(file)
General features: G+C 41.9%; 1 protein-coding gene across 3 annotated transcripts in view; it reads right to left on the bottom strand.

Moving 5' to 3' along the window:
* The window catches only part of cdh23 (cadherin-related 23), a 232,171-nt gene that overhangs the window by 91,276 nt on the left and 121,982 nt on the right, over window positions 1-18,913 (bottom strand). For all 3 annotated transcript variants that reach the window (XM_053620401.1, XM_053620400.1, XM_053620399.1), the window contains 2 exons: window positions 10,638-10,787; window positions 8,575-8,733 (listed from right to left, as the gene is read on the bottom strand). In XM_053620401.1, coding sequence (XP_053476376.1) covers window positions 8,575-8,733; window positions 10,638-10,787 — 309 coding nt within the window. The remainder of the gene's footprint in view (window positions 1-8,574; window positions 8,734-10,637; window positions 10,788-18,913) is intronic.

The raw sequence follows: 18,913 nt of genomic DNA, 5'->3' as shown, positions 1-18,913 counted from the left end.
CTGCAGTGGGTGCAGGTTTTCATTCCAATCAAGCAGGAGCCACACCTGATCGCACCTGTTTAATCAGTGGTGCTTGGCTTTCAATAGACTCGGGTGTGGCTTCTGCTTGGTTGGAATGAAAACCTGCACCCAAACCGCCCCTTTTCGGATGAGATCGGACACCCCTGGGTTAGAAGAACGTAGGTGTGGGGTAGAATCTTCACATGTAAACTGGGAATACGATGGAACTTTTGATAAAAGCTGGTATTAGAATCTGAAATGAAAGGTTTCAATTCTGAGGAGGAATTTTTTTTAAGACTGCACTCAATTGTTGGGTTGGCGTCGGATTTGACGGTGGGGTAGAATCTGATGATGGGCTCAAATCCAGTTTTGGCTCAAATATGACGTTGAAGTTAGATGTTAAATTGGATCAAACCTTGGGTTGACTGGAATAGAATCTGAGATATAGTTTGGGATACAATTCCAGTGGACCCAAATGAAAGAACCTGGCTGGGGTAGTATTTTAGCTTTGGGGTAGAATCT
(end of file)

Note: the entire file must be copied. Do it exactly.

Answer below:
General features: G+C 41.9%; 1 protein-coding gene across 3 annotated transcripts in view; it reads right to left on the bottom strand.

Moving 5' to 3' along the window:
* The window catches only part of cdh23 (cadherin-related 23), a 232,171-nt gene that overhangs the window by 91,276 nt on the left and 121,982 nt on the right, over window positions 1-18,913 (bottom strand). For all 3 annotated transcript variants that reach the window (XM_053620401.1, XM_053620400.1, XM_053620399.1), the window contains 2 exons: window positions 10,638-10,787; window positions 8,575-8,733 (listed from right to left, as the gene is read on the bottom strand). In XM_053620401.1, coding sequence (XP_053476376.1) covers window positions 8,575-8,733; window positions 10,638-10,787 — 309 coding nt within the window. The remainder of the gene's footprint in view (window positions 1-8,574; window positions 8,734-10,637; window positions 10,788-18,913) is intronic.

The raw sequence follows: 18,913 nt of genomic DNA, 5'->3' as shown, positions 1-18,913 counted from the left end.
CTGCAGTGGGTGCAGGTTTTCATTCCAATCAAGCAGGAGCCACACCTGATCGCACCTGTTTAATCAGTGGTGCTTGGCTTTCAATAGACTCGGGTGTGGCTTCTGCTTGGTTGGAATGAAAACCTGCACCCAAACCGCCCCTTTTCGGATGAGATCGGACACCCCTGGGTTAGAAGAACGTAGGTGTGGGGTAGAATCTTCACATGTAAACTGGGAATACGATGGAACTTTTGATAAAAGCTGGTATTAGAATCTGAAATGAAAGGTTTCAATTCTGAGGAGGAATTTTTTTTAAGACTGCACTCAATTGTTGGGTTGGCGTCGGATTTGACGGTGGGGTAGAATCTGATGATGGGCTCAAATCCAGTTTTGGCTCAAATATGACGTTGAAGTTAGATGTTAAATTGGATCAAACCTTGGGTTGACTGGAATAGAATCTGAGATATAGTTTGGGATACAATTCCAGTGGACCCAAATGAAAGAACCTGGCTGGGGTAGTATTTTAGCTTTGGGGTAGAATCT